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Calculating Work As Area Under F-x Graphs

Patrick Ford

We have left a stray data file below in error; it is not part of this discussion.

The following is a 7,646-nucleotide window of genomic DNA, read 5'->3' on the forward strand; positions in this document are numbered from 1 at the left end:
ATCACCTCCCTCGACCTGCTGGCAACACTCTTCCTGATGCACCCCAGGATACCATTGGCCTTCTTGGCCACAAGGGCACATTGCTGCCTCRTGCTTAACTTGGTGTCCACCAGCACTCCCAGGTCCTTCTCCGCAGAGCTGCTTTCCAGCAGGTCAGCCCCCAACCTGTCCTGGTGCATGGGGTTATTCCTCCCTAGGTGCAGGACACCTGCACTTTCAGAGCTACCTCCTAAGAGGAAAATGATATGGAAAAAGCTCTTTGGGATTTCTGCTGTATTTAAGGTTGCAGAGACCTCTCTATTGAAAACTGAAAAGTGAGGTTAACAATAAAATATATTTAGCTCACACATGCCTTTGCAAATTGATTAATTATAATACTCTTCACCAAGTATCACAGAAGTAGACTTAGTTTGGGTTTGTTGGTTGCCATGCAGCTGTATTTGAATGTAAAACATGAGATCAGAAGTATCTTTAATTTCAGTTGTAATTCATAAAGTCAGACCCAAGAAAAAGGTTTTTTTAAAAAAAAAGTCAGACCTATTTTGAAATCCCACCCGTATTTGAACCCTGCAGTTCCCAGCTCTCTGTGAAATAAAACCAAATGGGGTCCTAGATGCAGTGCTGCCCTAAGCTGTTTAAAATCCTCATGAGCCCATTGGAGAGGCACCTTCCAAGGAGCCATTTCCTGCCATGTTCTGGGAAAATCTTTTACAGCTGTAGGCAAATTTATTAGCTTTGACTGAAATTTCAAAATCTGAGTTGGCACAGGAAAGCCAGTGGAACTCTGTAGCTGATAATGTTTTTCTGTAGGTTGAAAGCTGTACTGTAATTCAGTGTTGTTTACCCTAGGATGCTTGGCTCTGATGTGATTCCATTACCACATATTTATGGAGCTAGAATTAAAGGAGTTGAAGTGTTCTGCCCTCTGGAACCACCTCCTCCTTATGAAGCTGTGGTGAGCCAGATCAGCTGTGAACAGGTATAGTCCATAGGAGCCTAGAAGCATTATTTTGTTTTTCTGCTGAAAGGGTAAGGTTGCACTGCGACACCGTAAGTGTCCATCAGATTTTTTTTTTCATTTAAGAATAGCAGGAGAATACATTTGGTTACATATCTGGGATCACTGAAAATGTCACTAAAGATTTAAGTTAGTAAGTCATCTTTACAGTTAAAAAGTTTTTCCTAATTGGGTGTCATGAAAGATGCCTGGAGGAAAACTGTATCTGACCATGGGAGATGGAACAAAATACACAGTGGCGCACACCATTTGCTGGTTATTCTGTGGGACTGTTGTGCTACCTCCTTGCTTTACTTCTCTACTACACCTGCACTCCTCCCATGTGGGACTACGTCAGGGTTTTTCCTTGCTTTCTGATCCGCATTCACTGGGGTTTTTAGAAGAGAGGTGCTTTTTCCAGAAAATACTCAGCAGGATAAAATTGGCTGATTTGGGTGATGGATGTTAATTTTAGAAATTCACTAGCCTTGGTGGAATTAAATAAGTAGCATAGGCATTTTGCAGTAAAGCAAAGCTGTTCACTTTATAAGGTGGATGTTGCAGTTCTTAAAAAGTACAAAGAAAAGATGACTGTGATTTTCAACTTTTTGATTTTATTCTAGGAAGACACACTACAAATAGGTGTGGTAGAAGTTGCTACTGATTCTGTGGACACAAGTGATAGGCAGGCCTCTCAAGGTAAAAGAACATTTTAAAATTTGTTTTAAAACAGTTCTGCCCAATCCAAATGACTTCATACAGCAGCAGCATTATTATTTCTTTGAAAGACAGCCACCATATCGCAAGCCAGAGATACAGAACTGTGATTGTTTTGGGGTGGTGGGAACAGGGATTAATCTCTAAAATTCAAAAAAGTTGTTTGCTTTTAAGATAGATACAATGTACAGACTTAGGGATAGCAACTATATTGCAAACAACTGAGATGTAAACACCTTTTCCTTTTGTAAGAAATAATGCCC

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So and this was going to show you how to calculate the work that's done on an object by using a force versus displacement graph. So some problems are just going to give you a diagram or graph like this that plots the force and the y axis with the position in the X axis. And they'll ask you to calculate how much work is done on an object by some force. We've actually seen something very similar to this in a previous chapter. So let's just get to it. The whole idea here is that the work that is done by any force, whether it's constant or variable is really just going to be the area that is under that fx graph. What that means that phrase under the graph is it just means the area that's between the graph and the X axis. So really instead of using FD cosign theta a bunch of times to calculate work, all we do is we just figure out what's the area that is underneath the graph between where you are on the function and the X. Axis. So there's an area right here and then went to goes below the X axis. There's also another area that's here. So the whole idea here is that again, instead of using F. D. Co sign Thetis, we're really just gonna be breaking up this graph into a bunch of rectangles and triangles and using some pretty basic geometry equations to solve it. Let's check this out. So to calculate the work that's done by the force, we're just going to take the area that's underneath the curve. And what we can do here to make this a little bit easier for us is break this up into a bunch of simpler shapes. So if I break this up like this I've got a rectangle like here and I'm gonna call this area to one. So then I've got this triangle like this that area too. And then I've got another triangle that's going to be down here. I'm gonna call this area three. So the whole idea is that they calculate the whole work that's done on this uh on this object. I'm just gonna be adding up all of those areas Area one, Area two and area three. So the area one is the rectangle, Area two is the triangle. And then area three is also a smaller triangle, it's below the X. Axis. All right, so let's get to this area one. So to use area is to figure out the area of a rectangle. We're just gonna use base times height. So this is base times height. So, I'm just gonna look at this rectangle here and figure out the basin height by using the numbers on the axes. So, I've got a base of four and then I've got a height of 30. So this is gonna be four times 30. And I've got area one is equal to 120 jewels. Let's move on to the second one for area to we've got a triangle. So we're gonna have to use the area for a triangle, which is one half base times heights. So I've got one half base times height. And if I go ahead and take a look here, the base of this triangle with from 4 to 16. So that's 12. And then the height of this triangle is the same 30 that I was using before. So it's just gonna be one half of 12 times 30. And I get area too is equal to 180 jewels. All right now, finally, for the last area area three, that's the one that's sort of like underneath this X axis over here, I'm going to use this area for triangle, one half base times height. This is gonna be one half. Now, I've got the base of this triangle is four. And the height of this triangle now is not going to be 10 because we're actually going down into the negative access here. So our height that we plug in is actually negative 10. So this is gonna be one half of four times negative 10. And what you end up getting is you end up getting negative 20 jewels. So we can see here that when you have areas above the X axis, those are gonna be positive works because your forces positive. When you have areas below the X axis, those forces are are going to be negative. And so you're gonna have negative work. So basically we've got are three areas. Now we're just going to add them all up together and just calculate, right so this work done this is going to be 120 plus plus negative 20. So when you add it all together you're gonna get the work that's done is equal to 280 jewels. And that's your answer. So this is we can see here that this graph stuff is actually super straightforward if you ever have a variable force instead of using FD coastline data and trying to calculate like F averages or something like that. Just try and see if you can create this sort of like F. Vs. X. Graph. And so therefore you can just calculated by using areas. So try to do that anyway so that's it for this one guys let me know if you have any questions.